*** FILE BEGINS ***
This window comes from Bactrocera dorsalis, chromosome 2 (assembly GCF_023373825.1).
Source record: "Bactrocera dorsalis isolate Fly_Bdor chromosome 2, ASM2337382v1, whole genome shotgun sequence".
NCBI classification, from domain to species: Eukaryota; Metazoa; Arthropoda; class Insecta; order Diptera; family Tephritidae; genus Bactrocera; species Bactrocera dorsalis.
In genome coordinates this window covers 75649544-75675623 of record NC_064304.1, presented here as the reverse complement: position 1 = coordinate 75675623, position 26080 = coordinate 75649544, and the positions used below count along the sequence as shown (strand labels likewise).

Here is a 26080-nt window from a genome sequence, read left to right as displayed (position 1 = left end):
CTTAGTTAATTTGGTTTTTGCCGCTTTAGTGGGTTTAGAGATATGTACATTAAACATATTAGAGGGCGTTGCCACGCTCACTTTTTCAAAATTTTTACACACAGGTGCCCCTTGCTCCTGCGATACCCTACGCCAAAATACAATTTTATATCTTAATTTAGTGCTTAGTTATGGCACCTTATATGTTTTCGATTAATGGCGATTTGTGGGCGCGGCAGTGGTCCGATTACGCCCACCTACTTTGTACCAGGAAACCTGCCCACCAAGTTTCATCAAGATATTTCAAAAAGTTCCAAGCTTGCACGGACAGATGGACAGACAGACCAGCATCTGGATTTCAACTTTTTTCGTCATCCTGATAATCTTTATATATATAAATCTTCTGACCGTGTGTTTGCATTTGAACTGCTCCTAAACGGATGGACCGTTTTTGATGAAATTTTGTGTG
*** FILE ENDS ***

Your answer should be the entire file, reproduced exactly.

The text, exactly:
This window comes from Bactrocera dorsalis, chromosome 2 (assembly GCF_023373825.1).
Source record: "Bactrocera dorsalis isolate Fly_Bdor chromosome 2, ASM2337382v1, whole genome shotgun sequence".
NCBI classification, from domain to species: Eukaryota; Metazoa; Arthropoda; class Insecta; order Diptera; family Tephritidae; genus Bactrocera; species Bactrocera dorsalis.
In genome coordinates this window covers 75649544-75675623 of record NC_064304.1, presented here as the reverse complement: position 1 = coordinate 75675623, position 26080 = coordinate 75649544, and the positions used below count along the sequence as shown (strand labels likewise).

Here is a 26080-nt window from a genome sequence, read left to right as displayed (position 1 = left end):
CTTAGTTAATTTGGTTTTTGCCGCTTTAGTGGGTTTAGAGATATGTACATTAAACATATTAGAGGGCGTTGCCACGCTCACTTTTTCAAAATTTTTACACACAGGTGCCCCTTGCTCCTGCGATACCCTACGCCAAAATACAATTTTATATCTTAATTTAGTGCTTAGTTATGGCACCTTATATGTTTTCGATTAATGGCGATTTGTGGGCGCGGCAGTGGTCCGATTACGCCCACCTACTTTGTACCAGGAAACCTGCCCACCAAGTTTCATCAAGATATTTCAAAAAGTTCCAAGCTTGCACGGACAGATGGACAGACAGACCAGCATCTGGATTTCAACTTTTTTCGTCATCCTGATAATCTTTATATATATAAATCTTCTGACCGTGTGTTTGCATTTGAACTGCTCCTAAACGGATGGACCGTTTTTGATGAAATTTTGTGTG